Unfortunately not everything has gotten better. EMS is still the "red headed stepchild" in most areas, with limited support, limited funding, and limited career options. Even many of our own people tend to view this as a "stepping stone" to a career somewhere else, be it the fire service, law enforcement, other areas of medicine. Looking around I see very few of my colleagues from my younger days still in EMS. Lost of nurses, PAs, fire officers, but very few primarily employed as EMS providers. It's sad and we lose a lot of very good people that way.

Our own attention to safety has not improved much. Oh we have finally drilled our people to think about their own safety more. We are better about scene safety and visibility but we put our people in vehicles that are poorly constructed, unregulated, and generally unfit for the job we are doing. After all, there are no safety standards for the patient compartment of our ambulances, the manufacturers can do whatever they want and it is up to us to decide if we feel safe enough. Our ambulances keep getting bigger and while the larger ambulance chassis survive crashes better they are not any safer in the patient compartment. The modules we mount on the chassis are not designed for the dynamic loads of a collision. We focus on ads from manufacturers showing huge weights placed on top of a stationary module and the like even though that is not the type of force applied to an ambulance in a crash. We allow ourselves to be lulled into a false sense of safety by manufacturers showing off airbag systems in the patient compartments when we know deep inside that they will only protect us minimally since we are most likely not seat belted and because the box itself is not designed to withstand the forces of a collision. The sad fact is that I feel no safer in my modern Type III Road Rescue than I did on the 1976 Grumman van that I did my first call in.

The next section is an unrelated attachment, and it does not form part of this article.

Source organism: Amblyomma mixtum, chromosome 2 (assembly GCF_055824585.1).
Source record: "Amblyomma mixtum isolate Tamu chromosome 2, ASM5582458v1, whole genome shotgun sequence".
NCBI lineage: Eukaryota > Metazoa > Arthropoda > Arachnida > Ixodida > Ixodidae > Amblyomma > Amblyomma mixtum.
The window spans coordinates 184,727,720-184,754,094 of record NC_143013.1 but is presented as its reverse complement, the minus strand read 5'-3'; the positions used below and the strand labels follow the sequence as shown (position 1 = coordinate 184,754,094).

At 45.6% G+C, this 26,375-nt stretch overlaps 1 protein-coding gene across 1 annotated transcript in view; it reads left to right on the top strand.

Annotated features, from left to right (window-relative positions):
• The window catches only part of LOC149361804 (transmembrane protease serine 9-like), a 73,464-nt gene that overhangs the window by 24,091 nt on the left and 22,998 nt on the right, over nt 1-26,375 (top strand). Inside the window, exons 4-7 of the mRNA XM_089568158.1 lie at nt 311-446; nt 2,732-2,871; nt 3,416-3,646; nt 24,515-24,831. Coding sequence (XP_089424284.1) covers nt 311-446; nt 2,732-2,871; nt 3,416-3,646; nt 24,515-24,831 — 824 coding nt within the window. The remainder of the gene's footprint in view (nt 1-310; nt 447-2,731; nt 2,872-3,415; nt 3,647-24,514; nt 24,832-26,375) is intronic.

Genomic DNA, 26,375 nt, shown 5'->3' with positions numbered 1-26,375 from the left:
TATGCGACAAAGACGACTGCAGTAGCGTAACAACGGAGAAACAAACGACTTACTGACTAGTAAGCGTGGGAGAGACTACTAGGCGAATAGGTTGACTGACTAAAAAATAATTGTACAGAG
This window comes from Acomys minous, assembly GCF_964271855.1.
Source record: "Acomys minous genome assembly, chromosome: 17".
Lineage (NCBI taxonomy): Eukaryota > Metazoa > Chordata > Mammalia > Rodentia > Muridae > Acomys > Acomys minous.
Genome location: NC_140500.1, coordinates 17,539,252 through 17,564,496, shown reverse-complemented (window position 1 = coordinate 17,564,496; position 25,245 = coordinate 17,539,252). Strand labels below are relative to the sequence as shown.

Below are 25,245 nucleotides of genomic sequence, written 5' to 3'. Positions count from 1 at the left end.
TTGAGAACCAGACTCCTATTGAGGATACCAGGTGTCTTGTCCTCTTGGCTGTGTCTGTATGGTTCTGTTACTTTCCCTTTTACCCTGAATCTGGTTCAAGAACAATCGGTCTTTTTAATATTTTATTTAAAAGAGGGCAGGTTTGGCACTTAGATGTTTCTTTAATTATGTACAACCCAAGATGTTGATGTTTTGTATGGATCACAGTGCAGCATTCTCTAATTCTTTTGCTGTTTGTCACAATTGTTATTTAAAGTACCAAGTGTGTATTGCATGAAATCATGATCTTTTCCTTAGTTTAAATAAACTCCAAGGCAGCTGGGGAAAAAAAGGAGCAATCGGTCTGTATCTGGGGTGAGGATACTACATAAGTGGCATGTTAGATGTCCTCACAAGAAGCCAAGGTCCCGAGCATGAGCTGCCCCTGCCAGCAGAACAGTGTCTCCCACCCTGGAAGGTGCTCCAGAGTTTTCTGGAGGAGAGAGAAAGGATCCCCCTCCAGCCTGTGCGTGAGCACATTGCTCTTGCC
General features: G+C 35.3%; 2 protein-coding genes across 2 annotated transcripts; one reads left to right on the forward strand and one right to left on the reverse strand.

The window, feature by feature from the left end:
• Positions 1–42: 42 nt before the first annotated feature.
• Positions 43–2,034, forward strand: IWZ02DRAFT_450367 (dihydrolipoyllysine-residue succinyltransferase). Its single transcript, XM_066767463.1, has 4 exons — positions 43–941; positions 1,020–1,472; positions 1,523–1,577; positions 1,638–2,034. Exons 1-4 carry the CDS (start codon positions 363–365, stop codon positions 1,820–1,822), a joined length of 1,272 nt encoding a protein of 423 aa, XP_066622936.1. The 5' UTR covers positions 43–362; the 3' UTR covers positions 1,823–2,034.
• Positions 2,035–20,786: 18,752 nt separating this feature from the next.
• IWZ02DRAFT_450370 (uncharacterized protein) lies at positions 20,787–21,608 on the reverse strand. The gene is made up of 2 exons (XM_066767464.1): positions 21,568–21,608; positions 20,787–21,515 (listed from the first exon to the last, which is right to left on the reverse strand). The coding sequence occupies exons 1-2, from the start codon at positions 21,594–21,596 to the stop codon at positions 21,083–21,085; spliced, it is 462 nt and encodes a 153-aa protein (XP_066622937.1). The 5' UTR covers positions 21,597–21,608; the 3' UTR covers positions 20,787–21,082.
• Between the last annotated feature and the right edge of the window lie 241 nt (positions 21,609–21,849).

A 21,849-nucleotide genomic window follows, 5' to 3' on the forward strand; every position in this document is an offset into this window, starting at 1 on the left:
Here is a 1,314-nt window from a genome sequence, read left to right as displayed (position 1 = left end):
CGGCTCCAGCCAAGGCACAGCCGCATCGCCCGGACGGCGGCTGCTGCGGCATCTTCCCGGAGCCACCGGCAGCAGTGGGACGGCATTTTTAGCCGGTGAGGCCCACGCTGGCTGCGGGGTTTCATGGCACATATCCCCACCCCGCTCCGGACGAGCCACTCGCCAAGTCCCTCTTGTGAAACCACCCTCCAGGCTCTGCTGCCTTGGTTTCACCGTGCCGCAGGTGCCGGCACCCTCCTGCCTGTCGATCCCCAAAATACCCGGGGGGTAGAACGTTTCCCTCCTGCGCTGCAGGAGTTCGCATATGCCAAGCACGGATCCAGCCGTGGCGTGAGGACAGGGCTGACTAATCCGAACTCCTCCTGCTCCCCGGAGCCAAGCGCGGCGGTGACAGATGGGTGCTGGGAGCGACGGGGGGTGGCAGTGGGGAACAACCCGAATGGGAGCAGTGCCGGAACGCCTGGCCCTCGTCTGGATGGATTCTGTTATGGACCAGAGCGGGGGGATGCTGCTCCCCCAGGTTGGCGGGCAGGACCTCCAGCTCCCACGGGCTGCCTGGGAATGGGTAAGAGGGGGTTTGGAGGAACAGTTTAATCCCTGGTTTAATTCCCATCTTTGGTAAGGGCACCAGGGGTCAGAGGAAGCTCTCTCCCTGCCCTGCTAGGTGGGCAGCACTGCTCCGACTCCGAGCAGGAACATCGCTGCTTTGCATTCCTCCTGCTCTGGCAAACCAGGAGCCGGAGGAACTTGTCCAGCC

We still spend way too much time running hot to calls and to the hospital with patients that have no life or limb threat too. We know the calls that we go to regularly that rarely, if ever, end up as a transport yet we still respond hot to many of them because someone dialed 911. I have worked for services where a fall in a nursing home would be a cold (no lights or siren) response while a 911 call for a fall would be a hot (lights and siren) response. The only difference was the source of the call. Responding hot to the intoxicated person on the street corner asking the beat cop to get him to detox? Been there. Responding hot to an urgent care for a patient with a cellulitis? Done that. Why? Services that claim that they must run red lights and sirens to the ED at all times when they have a patient in the back? Seen it. I've also seen ambulance crashes that occurred when we did things like this. Some of them even resulted in serious injuries. Why? Because we can? We need to look hard at each and every transport we do and ask ourselves if the few minutes saved were worth the additional risk to the lives of the patients, crew, and the public at large.